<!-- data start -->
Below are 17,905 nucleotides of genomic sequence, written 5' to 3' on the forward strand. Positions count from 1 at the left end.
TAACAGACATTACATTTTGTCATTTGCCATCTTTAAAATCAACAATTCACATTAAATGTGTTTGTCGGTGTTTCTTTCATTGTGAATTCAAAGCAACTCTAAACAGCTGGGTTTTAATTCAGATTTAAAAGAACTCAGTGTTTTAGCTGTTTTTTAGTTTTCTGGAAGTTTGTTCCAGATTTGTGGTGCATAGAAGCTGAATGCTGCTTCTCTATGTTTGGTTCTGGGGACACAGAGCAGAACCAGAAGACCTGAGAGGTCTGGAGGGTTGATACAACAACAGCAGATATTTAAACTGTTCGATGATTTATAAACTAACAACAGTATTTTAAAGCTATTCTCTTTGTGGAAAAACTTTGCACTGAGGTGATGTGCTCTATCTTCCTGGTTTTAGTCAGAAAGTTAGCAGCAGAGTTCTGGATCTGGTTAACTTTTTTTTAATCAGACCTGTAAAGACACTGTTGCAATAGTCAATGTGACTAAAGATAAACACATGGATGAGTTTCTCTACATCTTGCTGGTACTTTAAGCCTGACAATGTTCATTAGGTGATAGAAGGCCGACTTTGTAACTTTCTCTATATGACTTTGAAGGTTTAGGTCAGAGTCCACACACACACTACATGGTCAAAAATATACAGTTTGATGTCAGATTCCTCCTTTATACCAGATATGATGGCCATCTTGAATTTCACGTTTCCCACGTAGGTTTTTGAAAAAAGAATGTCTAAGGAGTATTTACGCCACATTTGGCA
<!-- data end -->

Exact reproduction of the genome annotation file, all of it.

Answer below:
Below are 17,905 nucleotides of genomic sequence, written 5' to 3' on the forward strand. Positions count from 1 at the left end.
TAACAGACATTACATTTTGTCATTTGCCATCTTTAAAATCAACAATTCACATTAAATGTGTTTGTCGGTGTTTCTTTCATTGTGAATTCAAAGCAACTCTAAACAGCTGGGTTTTAATTCAGATTTAAAAGAACTCAGTGTTTTAGCTGTTTTTTAGTTTTCTGGAAGTTTGTTCCAGATTTGTGGTGCATAGAAGCTGAATGCTGCTTCTCTATGTTTGGTTCTGGGGACACAGAGCAGAACCAGAAGACCTGAGAGGTCTGGAGGGTTGATACAACAACAGCAGATATTTAAACTGTTCGATGATTTATAAACTAACAACAGTATTTTAAAGCTATTCTCTTTGTGGAAAAACTTTGCACTGAGGTGATGTGCTCTATCTTCCTGGTTTTAGTCAGAAAGTTAGCAGCAGAGTTCTGGATCTGGTTAACTTTTTTTTAATCAGACCTGTAAAGACACTGTTGCAATAGTCAATGTGACTAAAGATAAACACATGGATGAGTTTCTCTACATCTTGCTGGTACTTTAAGCCTGACAATGTTCATTAGGTGATAGAAGGCCGACTTTGTAACTTTCTCTATATGACTTTGAAGGTTTAGGTCAGAGTCCACACACACACTACATGGTCAAAAATATACAGTTTGATGTCAGATTCCTCCTTTATACCAGATATGATGGCCATCTTGAATTTCACGTTTCCCACGTAGGTTTTTGAAAAAAGAATGTCTAAGGAGTATTTACGCCACATTTGGCA